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New York Politicians Gear Up for Midterm Elections

Democrats and Republicans across the country are already gearing up for November’s midterm elections.  And party leaders on both sides want to know: how will President Trump affect their chances?  Augusta Anthony reports on how things are playing out in New York state.

ANTHONY:   Republicans hold just nine of New York’s 27 congressional seats.  And in an era of increasingly tribal politics it’s easy to think this blue state might get bluer this November.  But don’t count Republicans out yet, says Jessica Proud, a spokesperson for the New York Republican party.


Well if you look at the President’s numbers, yes he is unpopular in New York city but New York is actually a whole diverse state.  So, in some areas the President will be a benefit where he remains popular and in others, we really need to rely on the strength of our local candidates and their message.

ANTHONY:  Proud thinks that voters will be focused on the improving economy and their local candidates rather than President Trump.


I tend to give voters more credit.  While they may not love his tweets or some of the things that the President says, I think generally voters are feeling like the economy is moving in the right direction and that is ultimately what is going to be the most pivotal factor in the 2018 election.

ANTHONY: But veteran political commentator Thomas Edsall from the New York Times disagrees.  He sees a trend  that suggests local candidates are tied to the national party.


The overwhelming trend over the past two decades has been the nationalisation of elections.

ANTHONY:  So what’s on the national agenda in these midterms?


I mean there are a lot of other issues on people’s minds but the overwhelming issue is Trump.

ANTHONY:  Geoff Berman, executive director of the New York State Democrats, also thinks that Republican candidates in New York are going to have to answer for the national party’s policies.  


The question I think this year is, if you’re a Republican and you’re asking for folks to vote for you, what is your response to what you see coming out of Washington, Mrs or Mr Republican candidate?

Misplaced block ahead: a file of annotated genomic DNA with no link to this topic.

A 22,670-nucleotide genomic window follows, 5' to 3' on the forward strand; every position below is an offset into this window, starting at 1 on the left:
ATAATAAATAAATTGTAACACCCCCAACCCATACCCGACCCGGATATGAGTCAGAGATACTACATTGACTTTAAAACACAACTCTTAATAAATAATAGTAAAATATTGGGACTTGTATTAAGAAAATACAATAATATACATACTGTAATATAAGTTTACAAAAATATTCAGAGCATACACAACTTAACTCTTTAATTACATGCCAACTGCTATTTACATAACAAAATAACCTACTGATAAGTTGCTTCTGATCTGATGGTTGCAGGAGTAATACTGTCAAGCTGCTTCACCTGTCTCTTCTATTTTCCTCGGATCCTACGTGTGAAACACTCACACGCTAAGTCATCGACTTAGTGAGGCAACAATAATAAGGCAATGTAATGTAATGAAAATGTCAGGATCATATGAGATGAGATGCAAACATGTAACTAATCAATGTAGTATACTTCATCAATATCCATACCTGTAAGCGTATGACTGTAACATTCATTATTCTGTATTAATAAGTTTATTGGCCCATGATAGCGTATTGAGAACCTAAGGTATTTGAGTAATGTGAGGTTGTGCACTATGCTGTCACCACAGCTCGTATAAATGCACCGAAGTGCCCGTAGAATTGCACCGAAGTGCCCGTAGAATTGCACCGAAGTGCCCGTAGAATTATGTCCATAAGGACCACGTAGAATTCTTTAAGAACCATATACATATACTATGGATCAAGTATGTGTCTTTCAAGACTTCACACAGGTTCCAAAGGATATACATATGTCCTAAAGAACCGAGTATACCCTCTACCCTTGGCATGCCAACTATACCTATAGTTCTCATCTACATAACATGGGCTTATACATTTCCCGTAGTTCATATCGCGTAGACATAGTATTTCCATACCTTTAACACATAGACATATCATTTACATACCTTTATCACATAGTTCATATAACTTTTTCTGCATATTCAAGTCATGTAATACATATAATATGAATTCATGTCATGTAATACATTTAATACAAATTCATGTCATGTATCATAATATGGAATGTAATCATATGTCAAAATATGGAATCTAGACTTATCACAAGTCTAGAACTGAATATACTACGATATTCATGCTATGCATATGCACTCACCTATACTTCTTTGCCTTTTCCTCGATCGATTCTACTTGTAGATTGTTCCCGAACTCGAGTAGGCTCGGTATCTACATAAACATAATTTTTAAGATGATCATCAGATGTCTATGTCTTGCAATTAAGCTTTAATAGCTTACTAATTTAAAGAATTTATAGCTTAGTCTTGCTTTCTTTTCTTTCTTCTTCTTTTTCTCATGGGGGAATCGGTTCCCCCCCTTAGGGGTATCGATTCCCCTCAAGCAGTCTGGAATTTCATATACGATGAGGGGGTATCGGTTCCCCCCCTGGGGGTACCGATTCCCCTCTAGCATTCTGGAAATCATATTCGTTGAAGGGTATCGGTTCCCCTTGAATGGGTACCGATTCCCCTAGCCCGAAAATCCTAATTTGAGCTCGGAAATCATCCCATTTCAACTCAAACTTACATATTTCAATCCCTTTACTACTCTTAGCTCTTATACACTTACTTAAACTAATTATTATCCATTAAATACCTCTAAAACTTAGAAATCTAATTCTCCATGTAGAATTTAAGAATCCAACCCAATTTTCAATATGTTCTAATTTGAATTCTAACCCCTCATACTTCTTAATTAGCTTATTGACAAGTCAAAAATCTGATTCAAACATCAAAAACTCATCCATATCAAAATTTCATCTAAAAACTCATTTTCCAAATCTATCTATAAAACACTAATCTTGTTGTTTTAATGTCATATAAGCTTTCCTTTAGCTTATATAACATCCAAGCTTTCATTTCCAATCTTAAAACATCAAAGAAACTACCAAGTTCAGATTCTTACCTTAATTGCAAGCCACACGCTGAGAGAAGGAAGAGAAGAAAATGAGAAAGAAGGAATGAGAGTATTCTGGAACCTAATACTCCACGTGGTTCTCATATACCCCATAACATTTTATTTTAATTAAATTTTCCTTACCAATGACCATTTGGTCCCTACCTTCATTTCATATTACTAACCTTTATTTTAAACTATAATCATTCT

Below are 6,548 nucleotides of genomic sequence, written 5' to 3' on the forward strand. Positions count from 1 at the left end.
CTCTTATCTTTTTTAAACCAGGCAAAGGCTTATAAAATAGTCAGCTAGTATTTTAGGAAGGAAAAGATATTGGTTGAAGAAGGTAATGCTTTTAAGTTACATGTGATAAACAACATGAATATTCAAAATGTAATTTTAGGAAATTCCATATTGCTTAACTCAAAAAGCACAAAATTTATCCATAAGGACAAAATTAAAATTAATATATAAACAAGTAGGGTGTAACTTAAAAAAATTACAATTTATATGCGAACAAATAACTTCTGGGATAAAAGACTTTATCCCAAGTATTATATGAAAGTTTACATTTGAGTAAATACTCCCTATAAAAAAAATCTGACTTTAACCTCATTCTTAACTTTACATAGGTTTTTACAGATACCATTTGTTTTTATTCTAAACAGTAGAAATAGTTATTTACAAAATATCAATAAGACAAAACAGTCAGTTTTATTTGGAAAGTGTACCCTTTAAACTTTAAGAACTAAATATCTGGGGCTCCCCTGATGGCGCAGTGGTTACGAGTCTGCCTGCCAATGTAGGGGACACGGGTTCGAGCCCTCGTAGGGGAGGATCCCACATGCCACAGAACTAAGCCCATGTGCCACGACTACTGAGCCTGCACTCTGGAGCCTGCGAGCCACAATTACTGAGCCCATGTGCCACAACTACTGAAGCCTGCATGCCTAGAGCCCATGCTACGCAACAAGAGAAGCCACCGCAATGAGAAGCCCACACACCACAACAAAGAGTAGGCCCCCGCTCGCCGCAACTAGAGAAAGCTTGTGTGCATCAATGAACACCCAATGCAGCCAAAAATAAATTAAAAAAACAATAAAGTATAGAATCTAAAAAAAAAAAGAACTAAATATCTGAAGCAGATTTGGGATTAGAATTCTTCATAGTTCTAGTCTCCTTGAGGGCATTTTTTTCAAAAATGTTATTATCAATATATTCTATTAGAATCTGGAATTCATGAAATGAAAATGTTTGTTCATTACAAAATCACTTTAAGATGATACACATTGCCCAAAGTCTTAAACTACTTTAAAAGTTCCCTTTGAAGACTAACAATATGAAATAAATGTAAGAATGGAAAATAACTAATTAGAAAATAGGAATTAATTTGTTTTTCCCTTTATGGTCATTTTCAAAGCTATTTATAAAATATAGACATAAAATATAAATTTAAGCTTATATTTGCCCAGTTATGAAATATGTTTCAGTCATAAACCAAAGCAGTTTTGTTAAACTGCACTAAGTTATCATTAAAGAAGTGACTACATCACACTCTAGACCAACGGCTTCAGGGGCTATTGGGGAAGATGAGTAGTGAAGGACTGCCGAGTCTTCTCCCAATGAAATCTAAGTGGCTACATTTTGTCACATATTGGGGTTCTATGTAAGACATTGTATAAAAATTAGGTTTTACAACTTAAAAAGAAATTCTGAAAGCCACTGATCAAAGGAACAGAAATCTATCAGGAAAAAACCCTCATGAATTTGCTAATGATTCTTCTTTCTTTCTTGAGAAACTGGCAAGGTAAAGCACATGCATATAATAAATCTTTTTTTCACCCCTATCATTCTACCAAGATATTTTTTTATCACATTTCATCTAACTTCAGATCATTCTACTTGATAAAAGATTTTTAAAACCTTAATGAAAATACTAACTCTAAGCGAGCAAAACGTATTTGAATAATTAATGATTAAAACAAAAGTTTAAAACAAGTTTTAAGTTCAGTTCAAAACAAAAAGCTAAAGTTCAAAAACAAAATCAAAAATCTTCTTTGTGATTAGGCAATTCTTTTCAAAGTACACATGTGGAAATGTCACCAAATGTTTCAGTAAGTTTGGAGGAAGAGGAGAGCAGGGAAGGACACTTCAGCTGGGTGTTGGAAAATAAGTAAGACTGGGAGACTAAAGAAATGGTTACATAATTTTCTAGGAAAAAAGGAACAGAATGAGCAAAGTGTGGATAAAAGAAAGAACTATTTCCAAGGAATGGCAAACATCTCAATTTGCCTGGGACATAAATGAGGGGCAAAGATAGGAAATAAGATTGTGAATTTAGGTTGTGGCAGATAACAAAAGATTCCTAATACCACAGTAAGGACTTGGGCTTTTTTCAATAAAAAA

ANTHONY:  And New Yorkers’ response to what they see coming out of Washington hasn’t exactly been positive.  Few scenes were more defiant than the Women’s March last month in upstate New York where there are more Republican voters than in the city.  In Albany, protesters already had November on their minds.

ANTHONY:  The question will be whether those protesters show up to vote.  At a town hall on the Lower East Side last week, one Democratic voter, 55 year old Carol Anastasio wasn’t optimistic.   


I’m a little sour on that to be honest with you because I thought Hillary was going to win by a landslide.

ANTHONY:  She does, however, think that voter turnout may be in the Democrats’ favour.


So as long as Russia stays out of our election and if more people go out to vote, then we’ll be in good shape.

ANTHONY: But a Republican voter isn’t so sure.  Stephen Evans, secretary of the West Side Republican Club doesn’t thinks the Democrats aren’t offering voters enough in these midterms.


You know, I only see and hear the resistance and hatred for the President, it’s almost like their entire party platform has been thrown away and all they do is say we hate Donald Trump.

ANTHONY: Democrats seem to be riding the anti-Trump wave for now.  One example is in Alabama where outrage against President Trump defeated the candidate he had endorsed especially among African American voters, who were key in a Democratic victory.  These demographics will matter nationally in November but it’s too early to tell who will come out to the polls.  But, if you don’t like what’s been coming out of Washington you’d better be prepared to show up says Thomas Edsall.


If the Republicans retain control of the House and Senate this coming November Trump will feel that his style of governing has basically been endorsed by the electorate.  And he will become, er, as or more extreme in his behaviour. 

ANTHONY:  Whatever message New Yorkers send to Washington this November, support for a strong economy or a vote of outrage, they’ll be thinking of President Trump as they cast their ballots in the midterms.  Augusta Anthony, Columbia Radio News.


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